(Note: This article was originally published on July 9, 2021).

In my last post, I looked at “bad data” and some of the ways that we could deal with it.

In this post, I would like to take a look at some of the “limitations” of flight data and set expectations for how accurate the values that you see in the flight data can be. This is different than “bad data”. In this case, the data is as accurate as the designers intended – it just may not be as accurate as you are expecting and it is important to have a good understanding of these limitations.

Two main factors that affect parameter accuracy are Sample Rate and Resolution. Sample rate is probably easiest to understand, so let us start with that.

When I refer to Sample Rate, I simply mean how frequently the parameter is recorded, or “sampled”. Let us use Air Ground (or Weight On Wheels) as an example. In most aircraft, Air Ground is recorded once per second, or at 1 Hz. But some aircraft only record it once every 4 seconds, or 0.25 Hz (Note: NOT 4 Hz, which would be 4 times a second).

So, if you are looking at Air Ground in your flight data and you identify the point in the data where the Air Ground switch changed from Air to Ground, you could be off by up to 4 seconds. At 120 kts groundspeed, that’s over 800 ft! That would make it difficult to pinpoint the point of touch down if you were to rely only on the Air Ground switch.

Again, this is not “bad” data. Everything is working as intended. This is just a limitation of the system that we need to be aware of before coming to any conclusions about the flight. Avionics engineers only have so much space and “bits” to work with, especially in older aircraft.

For them, it is a balancing act determining what needs to be recorded more frequently and what can be recorded less frequently. They could record Air Ground at 4 Hz, but that might mean something like Vertical Acceleration (considered a more important parameter) could only be recorded at 1 Hz (rather than 8 Hz or 16 Hz).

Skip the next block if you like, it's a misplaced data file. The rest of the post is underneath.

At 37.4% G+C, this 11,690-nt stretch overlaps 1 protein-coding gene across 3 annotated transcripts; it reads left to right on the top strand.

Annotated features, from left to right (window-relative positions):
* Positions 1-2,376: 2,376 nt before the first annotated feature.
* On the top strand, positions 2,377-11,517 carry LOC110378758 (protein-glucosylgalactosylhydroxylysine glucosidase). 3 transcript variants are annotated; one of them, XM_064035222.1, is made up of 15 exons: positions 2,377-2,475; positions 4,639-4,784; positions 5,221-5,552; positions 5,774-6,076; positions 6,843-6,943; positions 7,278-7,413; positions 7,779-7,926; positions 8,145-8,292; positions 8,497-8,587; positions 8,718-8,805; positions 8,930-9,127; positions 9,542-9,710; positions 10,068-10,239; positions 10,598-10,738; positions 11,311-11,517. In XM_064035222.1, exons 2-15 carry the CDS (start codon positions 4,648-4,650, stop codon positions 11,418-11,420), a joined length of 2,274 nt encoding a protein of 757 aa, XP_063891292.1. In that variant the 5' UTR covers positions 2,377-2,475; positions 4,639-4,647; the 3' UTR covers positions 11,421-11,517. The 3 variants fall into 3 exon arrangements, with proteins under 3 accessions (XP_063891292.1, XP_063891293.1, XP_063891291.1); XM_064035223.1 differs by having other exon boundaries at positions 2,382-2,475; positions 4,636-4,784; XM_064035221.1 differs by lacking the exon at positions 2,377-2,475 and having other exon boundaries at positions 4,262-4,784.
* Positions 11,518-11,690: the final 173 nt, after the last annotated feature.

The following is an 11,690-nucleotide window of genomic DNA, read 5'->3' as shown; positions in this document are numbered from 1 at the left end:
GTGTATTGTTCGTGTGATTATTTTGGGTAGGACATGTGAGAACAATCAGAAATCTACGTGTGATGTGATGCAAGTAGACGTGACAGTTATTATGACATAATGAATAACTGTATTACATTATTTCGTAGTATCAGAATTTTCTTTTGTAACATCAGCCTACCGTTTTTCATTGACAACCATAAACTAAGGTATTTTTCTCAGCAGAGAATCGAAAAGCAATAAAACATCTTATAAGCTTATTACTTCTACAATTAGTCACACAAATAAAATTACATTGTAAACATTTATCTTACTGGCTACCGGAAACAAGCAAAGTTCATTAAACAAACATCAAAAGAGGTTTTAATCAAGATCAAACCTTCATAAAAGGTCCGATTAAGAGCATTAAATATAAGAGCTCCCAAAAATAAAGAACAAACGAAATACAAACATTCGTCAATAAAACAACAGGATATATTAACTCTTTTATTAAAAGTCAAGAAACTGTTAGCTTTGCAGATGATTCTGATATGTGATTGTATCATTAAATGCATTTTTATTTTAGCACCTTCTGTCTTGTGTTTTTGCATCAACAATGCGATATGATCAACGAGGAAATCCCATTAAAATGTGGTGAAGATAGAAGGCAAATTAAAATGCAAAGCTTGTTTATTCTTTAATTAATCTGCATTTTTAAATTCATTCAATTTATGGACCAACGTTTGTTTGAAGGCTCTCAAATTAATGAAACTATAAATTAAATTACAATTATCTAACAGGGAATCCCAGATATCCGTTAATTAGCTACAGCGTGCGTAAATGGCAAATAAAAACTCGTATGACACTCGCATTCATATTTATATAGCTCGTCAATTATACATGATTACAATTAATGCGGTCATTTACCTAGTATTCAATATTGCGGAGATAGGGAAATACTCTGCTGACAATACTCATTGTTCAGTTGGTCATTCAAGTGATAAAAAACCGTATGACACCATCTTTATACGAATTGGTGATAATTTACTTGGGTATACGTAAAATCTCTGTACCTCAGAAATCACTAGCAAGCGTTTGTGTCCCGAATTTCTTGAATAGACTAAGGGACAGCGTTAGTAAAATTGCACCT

Keep the sample rate in mind when you are studying your data – especially those parameters that are not updated frequently. If you need help determining sample rate, check out our YouTube video or drop us a note. It is outside the scope of this blog, but we do plan to offer a future course on FRED files and data frames which should make it clear.


The other property of parameters in your flight data that can affect its accuracy is the resolution at which it is recorded.

When I refer to resolution, I am referring to what is basically the minimum value that each raw “count” of data can represent. For example, Altitude could be 1 ft/count. Airspeed could be 0.5 kts/count.

To better understand this, we are going to need to do a little bit of math, but do not worry – it really is not that complicated and I will keep it simple.

On the typical flight data recorder or quick access recorder, the data is stored in “bits” that can either be a 1 or a 0 (if you already are a bit expert, you can skip the next few paragraphs). This is also called “binary data”. This is great for computers and electronics, but we are used to working in “decimal” where the digits go from 0 to 9. We can refer to these decimal values as the “count”.